They locate the train and catch up to it just as an aerial unit arrives to collect the satellite. NeoDyne's head of security, "Buff" Bryant, reveals that he arranged things so that any attempt to destroy the satellite would be in vain. He then engages the agents with his enhanced strength. They finally manage to shoot down his chopper and destroy the train. When NeoDyne mercenaries arrive to confirm their deaths, the agents kill them and use their chopper to reach the spaceport where the launch is scheduled.
They arrive just as NeoDyne CEO Ernesto Diaz is preparing to launch a rocket containing the satellite. Diaz sends Wild Dog, a former crimeboss that had been defeated and maimed(his right arm has been replaced by a prosthetic mini-gun) by V.S.S.E. in the past in the original Time Crisis, to keep them occupied while he finishes his work. Despite generous amounts of assistance, Dog is defeated and chooses to commit suicide via explosives rather than surrender. Diaz takes Christy hostage and makes his way up to the launch controls. He then throws Christy off the side, but Robert catches her in time. The agents confront Diaz, who initiates the launch sequence before activating the defense system of a prototype satellite to engage them. With precious few seconds on the clock, Keith and Robert destroy the prototype, sending Diaz falling to his death. Without him to finish the sequence, the rocket malfunctions and explodes. Robert and Keith are plucked out of the water by Christy and then extracted by the V.S.S.E. just as the rest of the spaceport goes up in flames.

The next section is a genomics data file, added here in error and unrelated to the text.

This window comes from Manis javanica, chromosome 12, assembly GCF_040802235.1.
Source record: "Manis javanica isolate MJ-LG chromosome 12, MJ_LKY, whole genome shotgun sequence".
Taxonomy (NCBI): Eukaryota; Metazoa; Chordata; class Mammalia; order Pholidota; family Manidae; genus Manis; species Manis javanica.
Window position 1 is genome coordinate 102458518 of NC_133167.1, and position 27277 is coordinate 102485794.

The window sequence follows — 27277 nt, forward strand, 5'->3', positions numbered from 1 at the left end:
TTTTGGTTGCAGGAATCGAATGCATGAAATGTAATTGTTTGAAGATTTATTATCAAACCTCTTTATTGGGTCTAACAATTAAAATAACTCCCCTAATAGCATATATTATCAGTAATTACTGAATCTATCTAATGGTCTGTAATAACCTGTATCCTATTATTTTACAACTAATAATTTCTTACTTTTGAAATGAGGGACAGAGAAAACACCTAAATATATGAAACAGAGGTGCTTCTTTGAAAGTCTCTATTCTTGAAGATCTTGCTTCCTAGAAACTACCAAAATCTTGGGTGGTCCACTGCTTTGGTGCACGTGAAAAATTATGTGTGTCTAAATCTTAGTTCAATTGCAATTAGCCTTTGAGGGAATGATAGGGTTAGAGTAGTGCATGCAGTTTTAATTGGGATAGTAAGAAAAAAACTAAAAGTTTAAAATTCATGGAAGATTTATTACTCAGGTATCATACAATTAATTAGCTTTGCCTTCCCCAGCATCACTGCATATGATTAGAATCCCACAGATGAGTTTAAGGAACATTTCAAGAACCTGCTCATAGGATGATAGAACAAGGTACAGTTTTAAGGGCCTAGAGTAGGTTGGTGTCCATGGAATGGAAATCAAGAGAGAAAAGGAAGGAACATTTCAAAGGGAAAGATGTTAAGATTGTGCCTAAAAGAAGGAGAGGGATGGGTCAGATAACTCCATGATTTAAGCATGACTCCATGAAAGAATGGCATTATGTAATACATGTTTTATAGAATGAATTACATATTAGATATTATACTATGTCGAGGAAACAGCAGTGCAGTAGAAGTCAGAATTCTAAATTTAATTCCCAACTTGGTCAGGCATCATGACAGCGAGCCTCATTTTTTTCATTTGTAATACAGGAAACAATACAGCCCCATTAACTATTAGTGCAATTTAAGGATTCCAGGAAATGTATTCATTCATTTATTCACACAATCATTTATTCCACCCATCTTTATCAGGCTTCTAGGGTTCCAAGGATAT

PlayStation 2 port
The PlayStation 2 version of the game featured enhanced graphics and additional cutscenes. It was packaged with the GunCon 2 lightgun peripheral, although it was also compatible with the Original GunCon. When completed enough times, the player could unlock alternative weapons, such as a machine gun or shotgun, and had the option of wielding two lightguns at a time (with combinations of both GunCon 2 and original GunCon possible). There is also a Crisis Mission mode, in which the players have to complete and perform various tasks, including a simulated gun duel against Richard Miller, the lead protagonist of the first Time Crisis game. Extras also included a clay pigeon shooting mode (including a port of Namco's Shoot Away II light gun clay shooting arcade game), and a virtual port of the mechanical arcade game, Quick & Crash.
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The game was met with positive reviews upon release. Edge gave the arcade version the award for 1998 Coin-Op of the Year, above Sega Rally 2 and Get Bass. Edge described Time Crisis II's "separate-screen" two-player mode as "one of the most convincing forms of cooperative play ever seen in the arcade." AllGame gave it a score of four-and-a-half stars out of five.